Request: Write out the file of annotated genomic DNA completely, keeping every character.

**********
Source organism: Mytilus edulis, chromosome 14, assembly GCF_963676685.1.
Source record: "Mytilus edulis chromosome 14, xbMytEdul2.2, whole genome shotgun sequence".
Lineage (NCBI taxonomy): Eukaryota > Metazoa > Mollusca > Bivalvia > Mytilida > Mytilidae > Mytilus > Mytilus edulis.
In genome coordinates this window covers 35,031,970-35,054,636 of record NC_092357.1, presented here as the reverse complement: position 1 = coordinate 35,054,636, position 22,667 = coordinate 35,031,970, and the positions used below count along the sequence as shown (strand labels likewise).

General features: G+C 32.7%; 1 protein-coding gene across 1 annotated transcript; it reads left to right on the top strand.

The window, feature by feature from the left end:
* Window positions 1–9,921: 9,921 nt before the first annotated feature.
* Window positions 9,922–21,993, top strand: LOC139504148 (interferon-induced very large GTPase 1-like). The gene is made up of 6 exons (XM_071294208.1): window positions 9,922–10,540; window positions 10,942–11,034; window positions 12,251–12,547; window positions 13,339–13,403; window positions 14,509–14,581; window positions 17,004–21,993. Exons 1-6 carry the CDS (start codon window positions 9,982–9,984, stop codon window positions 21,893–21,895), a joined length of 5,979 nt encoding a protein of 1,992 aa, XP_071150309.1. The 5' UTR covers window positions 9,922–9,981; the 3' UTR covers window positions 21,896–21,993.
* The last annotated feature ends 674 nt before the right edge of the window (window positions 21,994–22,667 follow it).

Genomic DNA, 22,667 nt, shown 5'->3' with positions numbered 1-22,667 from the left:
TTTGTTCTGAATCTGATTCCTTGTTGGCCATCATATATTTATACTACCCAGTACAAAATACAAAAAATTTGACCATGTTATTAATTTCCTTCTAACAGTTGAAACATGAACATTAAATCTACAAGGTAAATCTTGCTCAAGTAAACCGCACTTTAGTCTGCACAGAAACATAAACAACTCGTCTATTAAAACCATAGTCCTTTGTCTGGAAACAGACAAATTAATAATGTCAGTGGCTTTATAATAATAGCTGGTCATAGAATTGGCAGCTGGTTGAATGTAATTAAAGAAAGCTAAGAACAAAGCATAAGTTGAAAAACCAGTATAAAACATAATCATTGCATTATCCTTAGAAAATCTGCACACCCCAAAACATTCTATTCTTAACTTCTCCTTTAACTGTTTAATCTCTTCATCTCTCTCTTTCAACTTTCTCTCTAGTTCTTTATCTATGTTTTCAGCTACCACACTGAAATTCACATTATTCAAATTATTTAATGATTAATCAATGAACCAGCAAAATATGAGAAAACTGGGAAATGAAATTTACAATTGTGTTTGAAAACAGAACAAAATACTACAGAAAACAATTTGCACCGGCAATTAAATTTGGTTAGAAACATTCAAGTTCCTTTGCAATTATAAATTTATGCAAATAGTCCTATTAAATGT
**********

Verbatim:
Source organism: Mytilus edulis, chromosome 14, assembly GCF_963676685.1.
Source record: "Mytilus edulis chromosome 14, xbMytEdul2.2, whole genome shotgun sequence".
Lineage (NCBI taxonomy): Eukaryota > Metazoa > Mollusca > Bivalvia > Mytilida > Mytilidae > Mytilus > Mytilus edulis.
In genome coordinates this window covers 35,031,970-35,054,636 of record NC_092357.1, presented here as the reverse complement: position 1 = coordinate 35,054,636, position 22,667 = coordinate 35,031,970, and the positions used below count along the sequence as shown (strand labels likewise).

General features: G+C 32.7%; 1 protein-coding gene across 1 annotated transcript; it reads left to right on the top strand.

The window, feature by feature from the left end:
* Window positions 1–9,921: 9,921 nt before the first annotated feature.
* Window positions 9,922–21,993, top strand: LOC139504148 (interferon-induced very large GTPase 1-like). The gene is made up of 6 exons (XM_071294208.1): window positions 9,922–10,540; window positions 10,942–11,034; window positions 12,251–12,547; window positions 13,339–13,403; window positions 14,509–14,581; window positions 17,004–21,993. Exons 1-6 carry the CDS (start codon window positions 9,982–9,984, stop codon window positions 21,893–21,895), a joined length of 5,979 nt encoding a protein of 1,992 aa, XP_071150309.1. The 5' UTR covers window positions 9,922–9,981; the 3' UTR covers window positions 21,896–21,993.
* The last annotated feature ends 674 nt before the right edge of the window (window positions 21,994–22,667 follow it).

Genomic DNA, 22,667 nt, shown 5'->3' with positions numbered 1-22,667 from the left:
TTTGTTCTGAATCTGATTCCTTGTTGGCCATCATATATTTATACTACCCAGTACAAAATACAAAAAATTTGACCATGTTATTAATTTCCTTCTAACAGTTGAAACATGAACATTAAATCTACAAGGTAAATCTTGCTCAAGTAAACCGCACTTTAGTCTGCACAGAAACATAAACAACTCGTCTATTAAAACCATAGTCCTTTGTCTGGAAACAGACAAATTAATAATGTCAGTGGCTTTATAATAATAGCTGGTCATAGAATTGGCAGCTGGTTGAATGTAATTAAAGAAAGCTAAGAACAAAGCATAAGTTGAAAAACCAGTATAAAACATAATCATTGCATTATCCTTAGAAAATCTGCACACCCCAAAACATTCTATTCTTAACTTCTCCTTTAACTGTTTAATCTCTTCATCTCTCTCTTTCAACTTTCTCTCTAGTTCTTTATCTATGTTTTCAGCTACCACACTGAAATTCACATTATTCAAATTATTTAATGATTAATCAATGAACCAGCAAAATATGAGAAAACTGGGAAATGAAATTTACAATTGTGTTTGAAAACAGAACAAAATACTACAGAAAACAATTTGCACCGGCAATTAAATTTGGTTAGAAACATTCAAGTTCCTTTGCAATTATAAATTTATGCAAATAGTCCTATTAAATGT